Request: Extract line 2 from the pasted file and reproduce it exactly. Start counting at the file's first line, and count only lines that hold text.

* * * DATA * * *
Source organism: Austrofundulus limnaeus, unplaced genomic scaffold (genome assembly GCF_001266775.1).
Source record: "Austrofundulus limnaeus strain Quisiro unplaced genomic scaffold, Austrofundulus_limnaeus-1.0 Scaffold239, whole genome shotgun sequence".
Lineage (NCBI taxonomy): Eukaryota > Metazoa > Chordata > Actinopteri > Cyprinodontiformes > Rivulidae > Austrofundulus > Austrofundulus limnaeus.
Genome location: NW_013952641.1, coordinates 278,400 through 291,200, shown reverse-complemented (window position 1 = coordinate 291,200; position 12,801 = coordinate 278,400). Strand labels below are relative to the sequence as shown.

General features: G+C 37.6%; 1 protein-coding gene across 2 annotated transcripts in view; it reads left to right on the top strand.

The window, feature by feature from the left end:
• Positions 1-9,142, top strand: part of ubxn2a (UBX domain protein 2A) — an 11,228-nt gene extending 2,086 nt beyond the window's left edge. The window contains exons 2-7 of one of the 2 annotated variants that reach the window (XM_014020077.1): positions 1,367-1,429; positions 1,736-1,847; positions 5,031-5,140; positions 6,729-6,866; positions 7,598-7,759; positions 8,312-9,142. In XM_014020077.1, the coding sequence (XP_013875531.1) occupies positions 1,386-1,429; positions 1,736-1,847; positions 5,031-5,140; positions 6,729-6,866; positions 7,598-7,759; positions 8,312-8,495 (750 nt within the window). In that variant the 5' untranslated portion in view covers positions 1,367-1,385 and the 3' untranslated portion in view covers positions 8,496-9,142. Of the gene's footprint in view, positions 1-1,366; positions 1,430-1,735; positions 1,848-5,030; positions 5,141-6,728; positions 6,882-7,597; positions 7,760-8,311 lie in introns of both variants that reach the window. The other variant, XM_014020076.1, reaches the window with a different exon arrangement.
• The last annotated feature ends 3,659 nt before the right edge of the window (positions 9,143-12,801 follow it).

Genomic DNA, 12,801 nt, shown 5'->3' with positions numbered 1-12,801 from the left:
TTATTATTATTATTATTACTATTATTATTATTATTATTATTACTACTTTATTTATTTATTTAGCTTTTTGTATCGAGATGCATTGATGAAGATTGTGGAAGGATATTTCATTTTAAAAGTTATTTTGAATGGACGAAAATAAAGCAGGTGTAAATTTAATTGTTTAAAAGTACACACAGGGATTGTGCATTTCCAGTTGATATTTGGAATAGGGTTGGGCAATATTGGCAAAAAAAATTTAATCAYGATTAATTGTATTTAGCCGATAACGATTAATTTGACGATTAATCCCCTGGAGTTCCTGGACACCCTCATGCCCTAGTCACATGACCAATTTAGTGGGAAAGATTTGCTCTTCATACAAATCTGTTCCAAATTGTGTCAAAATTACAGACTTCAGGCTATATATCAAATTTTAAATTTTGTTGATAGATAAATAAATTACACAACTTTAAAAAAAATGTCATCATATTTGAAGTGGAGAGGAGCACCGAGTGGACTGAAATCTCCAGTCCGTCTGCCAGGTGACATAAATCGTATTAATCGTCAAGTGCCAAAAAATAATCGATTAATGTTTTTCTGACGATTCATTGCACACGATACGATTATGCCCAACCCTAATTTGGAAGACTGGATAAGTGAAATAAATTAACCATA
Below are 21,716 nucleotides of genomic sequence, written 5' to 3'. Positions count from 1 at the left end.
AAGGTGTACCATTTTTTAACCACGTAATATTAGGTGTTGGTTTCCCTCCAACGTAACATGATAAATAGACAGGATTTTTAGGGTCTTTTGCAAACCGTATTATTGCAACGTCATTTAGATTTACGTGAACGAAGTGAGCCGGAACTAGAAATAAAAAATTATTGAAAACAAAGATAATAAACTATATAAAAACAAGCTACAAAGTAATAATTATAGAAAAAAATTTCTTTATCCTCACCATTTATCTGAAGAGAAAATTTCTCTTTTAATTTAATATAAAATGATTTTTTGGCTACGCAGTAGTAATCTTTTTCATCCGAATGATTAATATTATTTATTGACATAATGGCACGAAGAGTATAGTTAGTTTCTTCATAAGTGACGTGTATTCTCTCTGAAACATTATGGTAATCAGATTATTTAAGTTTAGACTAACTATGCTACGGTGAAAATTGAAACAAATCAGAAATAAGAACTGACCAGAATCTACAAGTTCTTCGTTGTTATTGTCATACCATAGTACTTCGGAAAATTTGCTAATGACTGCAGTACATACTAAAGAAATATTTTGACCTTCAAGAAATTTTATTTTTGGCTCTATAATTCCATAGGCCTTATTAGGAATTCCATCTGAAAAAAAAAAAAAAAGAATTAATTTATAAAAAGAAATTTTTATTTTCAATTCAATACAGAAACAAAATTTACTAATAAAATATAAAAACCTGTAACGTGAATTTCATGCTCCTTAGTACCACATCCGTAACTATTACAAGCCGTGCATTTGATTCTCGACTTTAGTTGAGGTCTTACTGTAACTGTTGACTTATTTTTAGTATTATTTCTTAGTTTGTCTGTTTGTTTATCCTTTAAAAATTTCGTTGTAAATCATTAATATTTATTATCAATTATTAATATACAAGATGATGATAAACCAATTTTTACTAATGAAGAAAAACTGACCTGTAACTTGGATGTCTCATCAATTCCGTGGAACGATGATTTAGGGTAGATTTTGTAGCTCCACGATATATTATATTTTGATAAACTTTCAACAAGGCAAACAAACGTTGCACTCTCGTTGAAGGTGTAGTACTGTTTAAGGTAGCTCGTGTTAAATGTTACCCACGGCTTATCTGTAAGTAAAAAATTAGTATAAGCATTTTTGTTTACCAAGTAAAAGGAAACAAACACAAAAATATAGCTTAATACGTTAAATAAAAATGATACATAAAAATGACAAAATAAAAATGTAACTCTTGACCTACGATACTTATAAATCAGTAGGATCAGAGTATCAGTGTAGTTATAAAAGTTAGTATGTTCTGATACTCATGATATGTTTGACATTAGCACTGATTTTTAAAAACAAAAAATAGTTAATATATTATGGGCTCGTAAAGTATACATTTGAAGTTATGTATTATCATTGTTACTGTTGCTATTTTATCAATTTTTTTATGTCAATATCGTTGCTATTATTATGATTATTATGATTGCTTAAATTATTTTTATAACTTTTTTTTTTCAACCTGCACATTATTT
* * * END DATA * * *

Source record: "Austrofundulus limnaeus strain Quisiro unplaced genomic scaffold, Austrofundulus_limnaeus-1.0 Scaffold239, whole genome shotgun sequence".